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Legal Issues Leading to the Notion of Neocortical Death

  • David Randolph Smith
Part of the Philosophy and Medicine book series (PHME, volume 31)

Abstract

All human beings know the fact and reality of death, yet like Alice, our existence is in many ways a search to understand death. As Samuel Johnson observed to Boswell, “the whole of life is but keeping away the thoughts of it.” Theologians, philosophers, and poets struggle with the meaning of death. Saint Augustine asks what type of death did God intend to enforce His commands. “Was it the death of the soul, or of the body, or of the entire man, or the so-called second death?”1 Yet for Dylan Thomas, “After the first death, there is no other.” The law, too, must face death, particularly the dilemma created by advances in medical science that permit the artificial maintenance of heart, lung, and nourishment functions. This article examines the law’s approach to death by inquiring into the legal issues raised by cardiopulmonary, whole-brain, and neocortical definitions of death. The term “cardiopulmonary death” means the irreversible cessation of heart and lung functions.2 “Whole-brain death” means the irreversible cessation of all functions of the entire brain, including the brain stem. “Neocortical death” means the irreversible loss of consciousness and cognitive functions.3 Several arguments and a proposal emerge from this inquiry. The law should and does define criteria for death.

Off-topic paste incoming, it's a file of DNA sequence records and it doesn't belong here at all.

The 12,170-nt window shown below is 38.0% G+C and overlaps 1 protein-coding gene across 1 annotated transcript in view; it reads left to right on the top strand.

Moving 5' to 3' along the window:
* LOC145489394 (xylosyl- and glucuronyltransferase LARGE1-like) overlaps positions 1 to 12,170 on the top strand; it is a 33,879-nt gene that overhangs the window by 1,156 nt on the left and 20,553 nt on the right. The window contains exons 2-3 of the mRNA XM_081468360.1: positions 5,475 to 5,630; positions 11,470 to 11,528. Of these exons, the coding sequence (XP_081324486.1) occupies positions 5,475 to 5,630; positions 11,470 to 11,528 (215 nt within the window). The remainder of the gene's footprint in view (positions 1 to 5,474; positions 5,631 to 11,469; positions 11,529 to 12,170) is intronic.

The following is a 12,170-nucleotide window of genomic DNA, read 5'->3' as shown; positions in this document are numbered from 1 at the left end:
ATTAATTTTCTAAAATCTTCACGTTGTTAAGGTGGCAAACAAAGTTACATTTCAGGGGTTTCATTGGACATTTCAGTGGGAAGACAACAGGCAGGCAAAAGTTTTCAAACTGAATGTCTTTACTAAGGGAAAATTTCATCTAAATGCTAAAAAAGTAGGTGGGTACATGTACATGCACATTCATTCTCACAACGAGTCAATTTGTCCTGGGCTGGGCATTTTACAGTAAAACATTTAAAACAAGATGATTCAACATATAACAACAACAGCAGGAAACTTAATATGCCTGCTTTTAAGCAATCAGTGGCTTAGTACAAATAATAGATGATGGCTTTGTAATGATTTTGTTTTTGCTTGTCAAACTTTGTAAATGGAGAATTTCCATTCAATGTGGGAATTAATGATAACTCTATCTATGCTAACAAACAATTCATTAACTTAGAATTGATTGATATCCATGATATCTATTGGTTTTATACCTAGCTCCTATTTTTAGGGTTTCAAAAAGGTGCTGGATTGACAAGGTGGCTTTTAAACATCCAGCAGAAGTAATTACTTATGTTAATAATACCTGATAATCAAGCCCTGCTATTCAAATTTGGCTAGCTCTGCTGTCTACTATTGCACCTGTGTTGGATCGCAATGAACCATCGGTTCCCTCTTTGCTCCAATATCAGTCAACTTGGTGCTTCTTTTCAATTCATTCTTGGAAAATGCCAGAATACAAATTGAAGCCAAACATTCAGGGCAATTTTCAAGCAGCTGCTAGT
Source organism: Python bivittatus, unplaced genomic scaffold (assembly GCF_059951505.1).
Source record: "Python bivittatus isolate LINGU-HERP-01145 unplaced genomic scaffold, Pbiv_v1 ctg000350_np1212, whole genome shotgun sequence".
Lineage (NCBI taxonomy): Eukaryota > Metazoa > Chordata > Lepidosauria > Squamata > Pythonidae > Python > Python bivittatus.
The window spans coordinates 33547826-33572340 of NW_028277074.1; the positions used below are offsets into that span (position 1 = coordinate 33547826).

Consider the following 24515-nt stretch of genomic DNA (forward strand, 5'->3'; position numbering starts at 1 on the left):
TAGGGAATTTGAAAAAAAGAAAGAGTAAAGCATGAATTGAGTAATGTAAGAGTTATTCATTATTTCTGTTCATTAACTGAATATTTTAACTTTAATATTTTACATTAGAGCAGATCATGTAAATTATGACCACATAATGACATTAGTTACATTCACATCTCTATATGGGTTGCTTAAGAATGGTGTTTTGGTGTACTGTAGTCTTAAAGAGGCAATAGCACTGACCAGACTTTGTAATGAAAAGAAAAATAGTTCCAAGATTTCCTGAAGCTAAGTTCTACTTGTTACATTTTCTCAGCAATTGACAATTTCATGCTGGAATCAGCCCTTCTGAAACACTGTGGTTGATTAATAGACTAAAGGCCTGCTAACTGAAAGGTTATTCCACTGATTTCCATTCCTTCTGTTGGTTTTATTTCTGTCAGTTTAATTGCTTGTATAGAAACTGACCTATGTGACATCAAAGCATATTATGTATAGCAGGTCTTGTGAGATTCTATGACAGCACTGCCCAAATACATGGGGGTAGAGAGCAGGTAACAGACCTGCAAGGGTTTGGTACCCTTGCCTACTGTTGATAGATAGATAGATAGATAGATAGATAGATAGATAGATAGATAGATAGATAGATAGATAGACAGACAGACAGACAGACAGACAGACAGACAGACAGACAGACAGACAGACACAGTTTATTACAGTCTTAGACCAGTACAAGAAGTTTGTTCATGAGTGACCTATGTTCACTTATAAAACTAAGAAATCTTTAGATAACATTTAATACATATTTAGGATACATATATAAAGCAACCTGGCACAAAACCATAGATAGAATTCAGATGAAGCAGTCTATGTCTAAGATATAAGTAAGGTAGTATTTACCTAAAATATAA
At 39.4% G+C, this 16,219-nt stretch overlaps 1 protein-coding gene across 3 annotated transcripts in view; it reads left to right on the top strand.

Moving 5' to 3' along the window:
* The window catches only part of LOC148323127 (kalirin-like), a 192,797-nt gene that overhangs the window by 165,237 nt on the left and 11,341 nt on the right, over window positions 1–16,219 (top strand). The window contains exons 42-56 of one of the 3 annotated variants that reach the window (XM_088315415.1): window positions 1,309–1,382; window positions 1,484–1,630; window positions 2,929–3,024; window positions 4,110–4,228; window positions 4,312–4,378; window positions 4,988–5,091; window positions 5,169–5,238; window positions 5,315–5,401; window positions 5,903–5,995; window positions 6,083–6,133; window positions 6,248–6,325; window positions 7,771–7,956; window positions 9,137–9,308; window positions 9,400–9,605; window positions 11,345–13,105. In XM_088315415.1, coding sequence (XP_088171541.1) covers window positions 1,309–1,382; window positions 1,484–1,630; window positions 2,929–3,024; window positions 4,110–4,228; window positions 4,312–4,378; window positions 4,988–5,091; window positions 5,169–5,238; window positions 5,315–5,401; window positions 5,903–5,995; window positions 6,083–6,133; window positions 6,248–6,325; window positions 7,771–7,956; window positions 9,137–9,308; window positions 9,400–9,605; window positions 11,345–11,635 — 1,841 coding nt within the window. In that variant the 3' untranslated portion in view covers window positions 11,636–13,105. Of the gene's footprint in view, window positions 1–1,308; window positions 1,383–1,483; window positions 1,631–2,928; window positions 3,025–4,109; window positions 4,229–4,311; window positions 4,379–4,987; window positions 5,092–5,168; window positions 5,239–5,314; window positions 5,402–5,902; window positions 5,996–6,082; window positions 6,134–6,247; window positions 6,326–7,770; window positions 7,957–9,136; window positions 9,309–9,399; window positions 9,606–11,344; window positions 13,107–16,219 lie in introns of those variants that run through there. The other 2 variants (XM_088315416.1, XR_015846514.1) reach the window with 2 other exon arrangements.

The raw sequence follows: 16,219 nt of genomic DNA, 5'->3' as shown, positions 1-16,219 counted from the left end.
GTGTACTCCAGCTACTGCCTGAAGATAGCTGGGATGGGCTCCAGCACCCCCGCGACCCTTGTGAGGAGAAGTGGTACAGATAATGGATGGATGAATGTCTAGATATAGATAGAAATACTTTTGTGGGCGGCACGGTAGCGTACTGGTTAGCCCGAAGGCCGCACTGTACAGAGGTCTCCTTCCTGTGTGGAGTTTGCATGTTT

Keywords

Brain Death Vegetative State Irreversible Loss Dead Body Persistent Vegetative State 
These keywords were added by machine and not by the authors. This process is experimental and the keywords may be updated as the learning algorithm improves.

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Copyright information

© Kluwer Academic Publishers 1988

Authors and Affiliations

  • David Randolph Smith
    • 1
  1. 1.Vanderbilt UniversityNashvilleUSA

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